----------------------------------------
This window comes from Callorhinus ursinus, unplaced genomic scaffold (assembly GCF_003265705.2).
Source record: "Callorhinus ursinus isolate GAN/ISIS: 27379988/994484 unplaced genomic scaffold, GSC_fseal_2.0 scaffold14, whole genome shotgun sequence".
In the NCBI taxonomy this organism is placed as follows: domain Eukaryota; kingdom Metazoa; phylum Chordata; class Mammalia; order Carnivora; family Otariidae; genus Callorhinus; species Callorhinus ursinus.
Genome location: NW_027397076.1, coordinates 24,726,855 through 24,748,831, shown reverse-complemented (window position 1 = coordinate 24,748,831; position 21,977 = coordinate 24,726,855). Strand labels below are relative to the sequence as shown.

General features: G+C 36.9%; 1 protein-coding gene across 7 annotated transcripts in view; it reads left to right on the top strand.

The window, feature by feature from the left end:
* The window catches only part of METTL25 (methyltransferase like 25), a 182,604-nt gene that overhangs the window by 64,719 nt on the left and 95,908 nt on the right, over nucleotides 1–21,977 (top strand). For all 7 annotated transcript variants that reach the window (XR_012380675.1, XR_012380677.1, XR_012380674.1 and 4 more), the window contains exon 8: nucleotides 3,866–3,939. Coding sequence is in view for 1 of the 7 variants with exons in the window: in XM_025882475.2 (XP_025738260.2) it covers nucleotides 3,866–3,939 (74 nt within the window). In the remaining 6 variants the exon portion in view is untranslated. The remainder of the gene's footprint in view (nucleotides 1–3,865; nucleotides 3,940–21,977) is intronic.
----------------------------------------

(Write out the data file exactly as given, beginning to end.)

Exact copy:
This window comes from Callorhinus ursinus, unplaced genomic scaffold (assembly GCF_003265705.2).
Source record: "Callorhinus ursinus isolate GAN/ISIS: 27379988/994484 unplaced genomic scaffold, GSC_fseal_2.0 scaffold14, whole genome shotgun sequence".
In the NCBI taxonomy this organism is placed as follows: domain Eukaryota; kingdom Metazoa; phylum Chordata; class Mammalia; order Carnivora; family Otariidae; genus Callorhinus; species Callorhinus ursinus.
Genome location: NW_027397076.1, coordinates 24,726,855 through 24,748,831, shown reverse-complemented (window position 1 = coordinate 24,748,831; position 21,977 = coordinate 24,726,855). Strand labels below are relative to the sequence as shown.

General features: G+C 36.9%; 1 protein-coding gene across 7 annotated transcripts in view; it reads left to right on the top strand.

The window, feature by feature from the left end:
* The window catches only part of METTL25 (methyltransferase like 25), a 182,604-nt gene that overhangs the window by 64,719 nt on the left and 95,908 nt on the right, over nucleotides 1–21,977 (top strand). For all 7 annotated transcript variants that reach the window (XR_012380675.1, XR_012380677.1, XR_012380674.1 and 4 more), the window contains exon 8: nucleotides 3,866–3,939. Coding sequence is in view for 1 of the 7 variants with exons in the window: in XM_025882475.2 (XP_025738260.2) it covers nucleotides 3,866–3,939 (74 nt within the window). In the remaining 6 variants the exon portion in view is untranslated. The remainder of the gene's footprint in view (nucleotides 1–3,865; nucleotides 3,940–21,977) is intronic.